The exclamation point in the title of The 99ers fourth release is by design. These retro/surf/punkers enjoy throwing all sorts of music in a blender, with the common thread that the results should pack a caffeinated jolt. The 99ers music dances around the maypole of fun, jettisoning punk's menace, but keeping its efficiency: most of the songs clock in around two and half minutes. This leaves plenty of room on a CD for a lot of them (there are 20 tracks). If nothing else, the most impressive thing the Minneapolis band accomplishes is how these songs feel complete in that compressed space (the secret seems to be ditching bridges and solos).
If it's classifiable at all, the music can best be described as rockabilly meets Ramones. The word and concept of "rock" gets a serious workout. It elevates, distracts and redeems a wide cast of characters. That's the Way We Dance mines the deepest emotional territory, trading off metric pairs about two lovers with little more in common than each other. A band with multiple singers, the male vocalists energize, but match the tone and styling of others (Green Day's Billie Joe Armstrong in particular) a little too on the nose. Let's Jump the Broomstick makes the best argument for why Molly Holley's vocals bring the band to another dimension. Her voice resurrects the best of the Motown girl groups and can cop real swagger when needed (like on the regionally-anthemic Minnesota Boy).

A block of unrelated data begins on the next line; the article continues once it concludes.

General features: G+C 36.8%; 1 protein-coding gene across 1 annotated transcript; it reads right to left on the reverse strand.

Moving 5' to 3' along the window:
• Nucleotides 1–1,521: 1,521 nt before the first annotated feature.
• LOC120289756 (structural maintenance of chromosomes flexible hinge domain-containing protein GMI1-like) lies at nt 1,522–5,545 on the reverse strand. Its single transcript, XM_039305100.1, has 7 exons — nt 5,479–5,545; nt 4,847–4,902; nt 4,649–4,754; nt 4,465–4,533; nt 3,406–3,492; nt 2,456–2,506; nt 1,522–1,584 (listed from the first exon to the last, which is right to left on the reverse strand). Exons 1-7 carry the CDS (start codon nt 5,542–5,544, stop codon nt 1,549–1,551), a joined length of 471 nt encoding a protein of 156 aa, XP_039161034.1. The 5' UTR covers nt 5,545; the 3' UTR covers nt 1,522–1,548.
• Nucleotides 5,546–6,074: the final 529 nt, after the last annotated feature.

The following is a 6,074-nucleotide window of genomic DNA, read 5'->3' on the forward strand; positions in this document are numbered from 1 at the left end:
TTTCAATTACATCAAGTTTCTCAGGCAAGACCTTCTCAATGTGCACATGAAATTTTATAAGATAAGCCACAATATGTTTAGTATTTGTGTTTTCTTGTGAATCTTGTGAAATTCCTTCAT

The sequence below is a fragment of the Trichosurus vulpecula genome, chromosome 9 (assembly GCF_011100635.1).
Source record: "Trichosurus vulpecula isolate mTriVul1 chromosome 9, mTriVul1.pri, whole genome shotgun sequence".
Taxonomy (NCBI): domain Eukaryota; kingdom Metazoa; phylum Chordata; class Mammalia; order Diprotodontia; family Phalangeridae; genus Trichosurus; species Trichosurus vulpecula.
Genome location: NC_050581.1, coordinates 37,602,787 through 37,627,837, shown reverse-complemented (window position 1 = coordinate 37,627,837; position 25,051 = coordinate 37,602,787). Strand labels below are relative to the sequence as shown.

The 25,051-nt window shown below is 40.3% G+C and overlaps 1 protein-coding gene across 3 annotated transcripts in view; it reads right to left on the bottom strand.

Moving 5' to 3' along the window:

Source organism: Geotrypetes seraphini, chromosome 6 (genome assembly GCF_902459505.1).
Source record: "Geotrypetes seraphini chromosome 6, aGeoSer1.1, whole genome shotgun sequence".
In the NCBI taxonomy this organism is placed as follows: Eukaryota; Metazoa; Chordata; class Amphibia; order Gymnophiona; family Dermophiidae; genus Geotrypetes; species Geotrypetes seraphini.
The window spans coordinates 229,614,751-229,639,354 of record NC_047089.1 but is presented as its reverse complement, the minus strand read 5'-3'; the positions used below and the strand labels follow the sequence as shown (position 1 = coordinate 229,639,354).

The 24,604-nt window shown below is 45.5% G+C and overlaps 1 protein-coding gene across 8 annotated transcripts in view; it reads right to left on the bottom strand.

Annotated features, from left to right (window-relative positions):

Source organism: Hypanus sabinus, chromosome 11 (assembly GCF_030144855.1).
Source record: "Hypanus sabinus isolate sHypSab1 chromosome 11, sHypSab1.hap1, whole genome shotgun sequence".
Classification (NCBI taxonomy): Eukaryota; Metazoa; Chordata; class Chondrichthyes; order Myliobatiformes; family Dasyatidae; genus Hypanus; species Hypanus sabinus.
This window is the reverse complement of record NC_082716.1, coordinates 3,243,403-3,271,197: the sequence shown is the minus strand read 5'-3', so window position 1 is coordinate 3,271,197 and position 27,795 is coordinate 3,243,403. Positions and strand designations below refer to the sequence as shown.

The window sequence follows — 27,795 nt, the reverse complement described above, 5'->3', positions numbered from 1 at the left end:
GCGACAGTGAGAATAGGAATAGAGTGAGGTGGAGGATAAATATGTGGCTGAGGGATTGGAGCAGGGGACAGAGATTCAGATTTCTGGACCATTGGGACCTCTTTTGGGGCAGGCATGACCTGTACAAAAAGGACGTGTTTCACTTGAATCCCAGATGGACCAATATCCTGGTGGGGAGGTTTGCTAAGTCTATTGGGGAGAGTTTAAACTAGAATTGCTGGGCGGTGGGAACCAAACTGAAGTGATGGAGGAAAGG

As the band tears through its set, you'll smile at the goulash of musical references. Few working (and only hardworking) bands can effectively bring to mind Irish drinking songs with Saturday Morning cartoons or The Clash by way of The Shangri-Las. This band can be baffling, but you will always get your two minutes worth of listening.